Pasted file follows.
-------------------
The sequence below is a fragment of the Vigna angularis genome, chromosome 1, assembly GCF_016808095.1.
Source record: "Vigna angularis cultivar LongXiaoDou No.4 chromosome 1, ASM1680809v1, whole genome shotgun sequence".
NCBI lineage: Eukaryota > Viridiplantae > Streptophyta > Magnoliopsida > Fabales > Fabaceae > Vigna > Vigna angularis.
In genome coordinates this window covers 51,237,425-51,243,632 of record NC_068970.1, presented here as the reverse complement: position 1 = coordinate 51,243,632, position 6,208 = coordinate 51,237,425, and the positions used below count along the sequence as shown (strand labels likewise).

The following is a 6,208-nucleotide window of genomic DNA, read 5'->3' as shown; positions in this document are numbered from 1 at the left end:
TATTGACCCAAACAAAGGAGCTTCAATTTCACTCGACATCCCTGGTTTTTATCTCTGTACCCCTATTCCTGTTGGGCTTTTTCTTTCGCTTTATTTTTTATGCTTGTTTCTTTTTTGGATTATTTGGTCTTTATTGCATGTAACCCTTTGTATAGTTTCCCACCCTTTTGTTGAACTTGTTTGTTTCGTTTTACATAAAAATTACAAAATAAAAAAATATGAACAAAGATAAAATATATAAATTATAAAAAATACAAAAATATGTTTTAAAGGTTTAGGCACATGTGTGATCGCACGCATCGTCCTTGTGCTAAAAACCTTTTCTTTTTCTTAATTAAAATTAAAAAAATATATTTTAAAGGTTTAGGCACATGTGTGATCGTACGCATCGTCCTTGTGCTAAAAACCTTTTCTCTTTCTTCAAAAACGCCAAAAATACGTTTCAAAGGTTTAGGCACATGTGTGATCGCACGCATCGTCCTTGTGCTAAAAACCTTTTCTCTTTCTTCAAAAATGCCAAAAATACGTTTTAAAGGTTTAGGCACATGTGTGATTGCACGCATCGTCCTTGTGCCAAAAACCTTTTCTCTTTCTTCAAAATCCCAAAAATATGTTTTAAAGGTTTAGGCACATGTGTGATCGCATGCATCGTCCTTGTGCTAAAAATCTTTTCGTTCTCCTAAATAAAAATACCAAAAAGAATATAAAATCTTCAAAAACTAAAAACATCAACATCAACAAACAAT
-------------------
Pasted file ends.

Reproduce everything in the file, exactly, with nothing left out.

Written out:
The sequence below is a fragment of the Vigna angularis genome, chromosome 1, assembly GCF_016808095.1.
Source record: "Vigna angularis cultivar LongXiaoDou No.4 chromosome 1, ASM1680809v1, whole genome shotgun sequence".
NCBI lineage: Eukaryota > Viridiplantae > Streptophyta > Magnoliopsida > Fabales > Fabaceae > Vigna > Vigna angularis.
In genome coordinates this window covers 51,237,425-51,243,632 of record NC_068970.1, presented here as the reverse complement: position 1 = coordinate 51,243,632, position 6,208 = coordinate 51,237,425, and the positions used below count along the sequence as shown (strand labels likewise).

The following is a 6,208-nucleotide window of genomic DNA, read 5'->3' as shown; positions in this document are numbered from 1 at the left end:
TATTGACCCAAACAAAGGAGCTTCAATTTCACTCGACATCCCTGGTTTTTATCTCTGTACCCCTATTCCTGTTGGGCTTTTTCTTTCGCTTTATTTTTTATGCTTGTTTCTTTTTTGGATTATTTGGTCTTTATTGCATGTAACCCTTTGTATAGTTTCCCACCCTTTTGTTGAACTTGTTTGTTTCGTTTTACATAAAAATTACAAAATAAAAAAATATGAACAAAGATAAAATATATAAATTATAAAAAATACAAAAATATGTTTTAAAGGTTTAGGCACATGTGTGATCGCACGCATCGTCCTTGTGCTAAAAACCTTTTCTTTTTCTTAATTAAAATTAAAAAAATATATTTTAAAGGTTTAGGCACATGTGTGATCGTACGCATCGTCCTTGTGCTAAAAACCTTTTCTCTTTCTTCAAAAACGCCAAAAATACGTTTCAAAGGTTTAGGCACATGTGTGATCGCACGCATCGTCCTTGTGCTAAAAACCTTTTCTCTTTCTTCAAAAATGCCAAAAATACGTTTTAAAGGTTTAGGCACATGTGTGATTGCACGCATCGTCCTTGTGCCAAAAACCTTTTCTCTTTCTTCAAAATCCCAAAAATATGTTTTAAAGGTTTAGGCACATGTGTGATCGCATGCATCGTCCTTGTGCTAAAAATCTTTTCGTTCTCCTAAATAAAAATACCAAAAAGAATATAAAATCTTCAAAAACTAAAAACATCAACATCAACAAACAAT